October 27, 2019

Oh, Mercy Me!
Hebrews 4:14-16

I wish you could have known my grandmother. She grew up about 50 miles from here, just across the Clinch Mountains in Rose Hill, Virginia. She was one of the kindest, most loving people I’ve ever known.

Grandma had a lot of quaint sayings and we grandkids would often get amused at the way she’d express herself. One day, she saw a man jogging down the road in front of her house and she said, “Lawdy me, that man sure do like to jock. In fact, he jocks just about every day.”

One of the phrases Grandma used quite often was the phrase, “Oh, mercy me.” She’d use that phrase to describe just about anything that was unpleasant. If she burned the turkey in the oven she’d open the oven door and say, “Oh mercy me, I burnt the turkey.” If one of us grandkids broke a dish or spilled something on the floor she’d look at the mess and say, “Oh, mercy me. We’re going to have to clean that up.”

She also used the phrase when really bad things happened. If she learned about a neighbor’s death or a friend’s illness she’d put her head in her hand and say, “Oh, me. Oh, mercy me.”

As a child, I never thought much about the meaning of “mercy.” I just thought it was one of those words grandmothers used. But as I’ve grown older, the word “mercy” has come to mean much more.

What is mercy? Defined in the dictionary, Mercy is: Alleviation of distress; relief. Isn’t that what you and I need so often? Alleviation of distress. Something to bring relief from our pain. Yes, as we face the many difficulties of life, there isn’t anything we need much more than mercy.

How do we get this mercy? How can we get this relief from our pain, this alleviation of distress? I think we find a clue in today’s text, Hebrews 4:14-16.

Therefore, since we have a great high priest who has ascended into heaven, Jesus the Son of God, let us hold firmly to the faith we profess. For we do not have a high priest who is unable to empathize with our weaknesses, but we have one who has been tempted in every way, just as we are—yet he did not sin. Let us then approach God’s throne of grace with confidence, so that we may receive mercy and find grace to help us in our time of need.

In today’s text we hear the word “mercy.” Verse 16 invites us to “come boldly unto the throne of grace, so that we may obtain mercy, and find grace to help in time of need.”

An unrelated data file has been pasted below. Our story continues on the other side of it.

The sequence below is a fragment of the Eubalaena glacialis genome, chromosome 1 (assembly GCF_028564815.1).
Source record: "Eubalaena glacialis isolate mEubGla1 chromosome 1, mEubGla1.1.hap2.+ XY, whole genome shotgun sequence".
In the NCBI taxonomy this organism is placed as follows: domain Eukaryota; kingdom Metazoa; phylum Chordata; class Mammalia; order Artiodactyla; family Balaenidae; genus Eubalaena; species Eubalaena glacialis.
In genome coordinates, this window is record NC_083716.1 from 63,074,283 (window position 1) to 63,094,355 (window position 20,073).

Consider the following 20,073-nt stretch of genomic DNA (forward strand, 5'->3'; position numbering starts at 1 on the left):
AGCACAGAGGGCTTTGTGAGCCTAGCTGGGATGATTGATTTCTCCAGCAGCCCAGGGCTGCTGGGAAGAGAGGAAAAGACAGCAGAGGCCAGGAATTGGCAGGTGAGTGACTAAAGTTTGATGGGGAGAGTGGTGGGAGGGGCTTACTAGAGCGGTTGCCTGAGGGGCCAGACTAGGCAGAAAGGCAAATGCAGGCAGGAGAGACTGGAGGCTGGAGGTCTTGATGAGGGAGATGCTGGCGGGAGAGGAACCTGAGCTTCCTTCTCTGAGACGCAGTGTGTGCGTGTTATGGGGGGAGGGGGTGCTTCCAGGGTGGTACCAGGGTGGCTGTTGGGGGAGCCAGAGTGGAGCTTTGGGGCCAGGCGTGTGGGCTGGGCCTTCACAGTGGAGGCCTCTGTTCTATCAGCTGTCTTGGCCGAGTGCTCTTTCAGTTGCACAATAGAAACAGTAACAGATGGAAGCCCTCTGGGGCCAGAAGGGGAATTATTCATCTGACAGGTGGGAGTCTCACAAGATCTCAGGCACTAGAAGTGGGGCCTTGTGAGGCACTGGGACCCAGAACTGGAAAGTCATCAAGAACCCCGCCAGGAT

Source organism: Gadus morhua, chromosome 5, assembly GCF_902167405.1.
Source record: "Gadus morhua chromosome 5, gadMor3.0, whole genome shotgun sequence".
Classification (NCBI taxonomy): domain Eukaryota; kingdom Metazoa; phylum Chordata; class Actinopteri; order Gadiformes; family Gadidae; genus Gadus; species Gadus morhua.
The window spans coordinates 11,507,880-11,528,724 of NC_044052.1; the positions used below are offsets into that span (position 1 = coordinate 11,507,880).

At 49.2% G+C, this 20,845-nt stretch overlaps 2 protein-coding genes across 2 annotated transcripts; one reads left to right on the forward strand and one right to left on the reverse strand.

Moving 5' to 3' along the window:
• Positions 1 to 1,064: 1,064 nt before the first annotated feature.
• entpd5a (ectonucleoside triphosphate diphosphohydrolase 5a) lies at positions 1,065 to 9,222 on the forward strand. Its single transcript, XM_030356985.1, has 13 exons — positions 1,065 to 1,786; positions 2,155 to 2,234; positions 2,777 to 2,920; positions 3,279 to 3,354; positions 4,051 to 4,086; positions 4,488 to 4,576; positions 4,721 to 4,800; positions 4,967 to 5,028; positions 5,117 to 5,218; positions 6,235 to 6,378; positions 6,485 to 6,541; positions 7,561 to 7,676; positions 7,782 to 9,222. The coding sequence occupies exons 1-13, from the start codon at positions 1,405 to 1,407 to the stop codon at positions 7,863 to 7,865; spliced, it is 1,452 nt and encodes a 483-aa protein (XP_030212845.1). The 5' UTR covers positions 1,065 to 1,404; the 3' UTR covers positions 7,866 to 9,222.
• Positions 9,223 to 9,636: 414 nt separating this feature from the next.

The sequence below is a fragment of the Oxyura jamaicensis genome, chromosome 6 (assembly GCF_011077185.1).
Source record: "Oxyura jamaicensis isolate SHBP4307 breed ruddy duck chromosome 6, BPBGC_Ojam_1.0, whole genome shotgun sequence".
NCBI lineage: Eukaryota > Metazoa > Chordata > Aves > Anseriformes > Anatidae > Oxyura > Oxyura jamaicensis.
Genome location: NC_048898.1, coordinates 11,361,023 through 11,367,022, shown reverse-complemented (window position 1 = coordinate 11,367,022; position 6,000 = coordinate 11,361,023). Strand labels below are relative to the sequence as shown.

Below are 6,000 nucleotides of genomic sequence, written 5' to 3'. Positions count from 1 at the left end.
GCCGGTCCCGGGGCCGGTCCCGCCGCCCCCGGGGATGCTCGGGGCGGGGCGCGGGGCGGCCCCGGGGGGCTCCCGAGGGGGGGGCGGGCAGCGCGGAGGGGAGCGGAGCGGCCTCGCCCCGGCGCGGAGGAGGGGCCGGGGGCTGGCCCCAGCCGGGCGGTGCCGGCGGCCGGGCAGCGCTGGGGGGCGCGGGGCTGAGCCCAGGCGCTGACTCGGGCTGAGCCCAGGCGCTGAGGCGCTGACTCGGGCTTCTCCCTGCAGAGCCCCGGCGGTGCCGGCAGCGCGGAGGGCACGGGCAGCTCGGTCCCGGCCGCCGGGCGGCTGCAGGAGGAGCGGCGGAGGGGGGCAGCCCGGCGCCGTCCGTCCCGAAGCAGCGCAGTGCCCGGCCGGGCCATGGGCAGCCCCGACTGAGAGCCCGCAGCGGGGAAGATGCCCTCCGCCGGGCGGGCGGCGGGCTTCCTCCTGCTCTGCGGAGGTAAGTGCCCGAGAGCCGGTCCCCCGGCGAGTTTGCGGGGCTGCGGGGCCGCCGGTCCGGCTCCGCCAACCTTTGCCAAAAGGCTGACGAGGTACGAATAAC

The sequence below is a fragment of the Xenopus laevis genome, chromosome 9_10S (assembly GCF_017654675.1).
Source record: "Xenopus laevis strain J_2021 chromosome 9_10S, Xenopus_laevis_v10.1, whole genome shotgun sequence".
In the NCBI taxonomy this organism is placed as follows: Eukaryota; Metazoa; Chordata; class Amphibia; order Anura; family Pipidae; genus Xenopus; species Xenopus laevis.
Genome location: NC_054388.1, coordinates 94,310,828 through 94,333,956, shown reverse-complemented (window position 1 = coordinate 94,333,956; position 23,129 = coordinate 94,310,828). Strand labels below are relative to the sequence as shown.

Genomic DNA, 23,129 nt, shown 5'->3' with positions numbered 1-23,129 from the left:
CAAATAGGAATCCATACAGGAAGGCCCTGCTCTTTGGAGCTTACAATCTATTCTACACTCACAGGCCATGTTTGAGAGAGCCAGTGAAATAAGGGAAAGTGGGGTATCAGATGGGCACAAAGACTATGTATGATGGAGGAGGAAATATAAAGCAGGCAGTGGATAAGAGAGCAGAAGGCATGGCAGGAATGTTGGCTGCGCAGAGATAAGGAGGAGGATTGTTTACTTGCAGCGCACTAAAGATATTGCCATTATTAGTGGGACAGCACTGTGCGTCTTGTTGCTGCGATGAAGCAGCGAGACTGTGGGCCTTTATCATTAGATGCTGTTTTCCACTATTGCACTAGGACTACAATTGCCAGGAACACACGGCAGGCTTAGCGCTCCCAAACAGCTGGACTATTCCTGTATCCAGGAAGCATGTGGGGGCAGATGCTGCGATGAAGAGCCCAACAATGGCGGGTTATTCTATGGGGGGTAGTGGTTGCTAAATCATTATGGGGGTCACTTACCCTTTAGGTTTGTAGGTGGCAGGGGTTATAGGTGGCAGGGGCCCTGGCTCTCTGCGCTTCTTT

Yes, the Bible says mercy is available to all who seek it. It’s relief provided by Christ, not because we deserve it, but because he loves us and cares for us.

How does this mercy work? What does Jesus do to give us relief from our pain?

Before I explain what Jesus offers, let me explain what he does NOT offer. Jesus’ mercy does not offer an instant miracle fix to every problem.

I get so weary of folks who say, “If you’ll just come to Jesus and have enough faith, God will perform a miracle and your problem will go away.” I’ve got news for you, folks. That’s just not true.

If that were true, Peter and John would have never spent a night in prison. Stephen would have never been stoned to death and the apostle Paul would have never lost much of his eyesight. These were people of great faith, but the mercy of their faith didn’t include an instant fix to their every problem.

And then there’s a second thing that Jesus’ mercy does not include. Jesus’ mercy does not include an answer to all of our questions. So often, when we go through the agonies of life we seek answers. We ask, “Why is this happening to me? Why won’t God stop this?”

Sometimes, we preachers try to make you feel better by giving you simple, God-talk answers, but when those answers are tested in the crucible of life’s experience, most of them just don’t hold up. So if you’re looking for mercy in the form instant miracles or answered questions, you’re going to be disappointed, because Jesus’ mercy does not promise a solution to every problem or an answer to every question.

Then what is offered in the mercy of Jesus? How does Jesus give us relief from our suffering and distress? The answer is found in verse 15. The verse tells us that Jesus “empathizes with our weaknesses.”

The Greek word for “empathize” is interesting. It’s really a combination of two Greek words; the word “pathos” which means “suffer” and the prefix “en” which means “along beside of.”

So how does Jesus bring us mercy, he suffers along beside us. When we hurt, he hurts. When we cry, he cries.

In fact, the writer of Hebrews reminds us that Jesus is not some far away priest who is oblivious to our suffering. Jesus is very familiar with suffering because he has suffered in ways neither you nor I could imagine.

Even though we face immense physical pain, our worst physical pain cannot compare to Jesus’ suffering on the cross.

Even though we face unbearable grief, our grief cannot compare to the losses Jesus endured.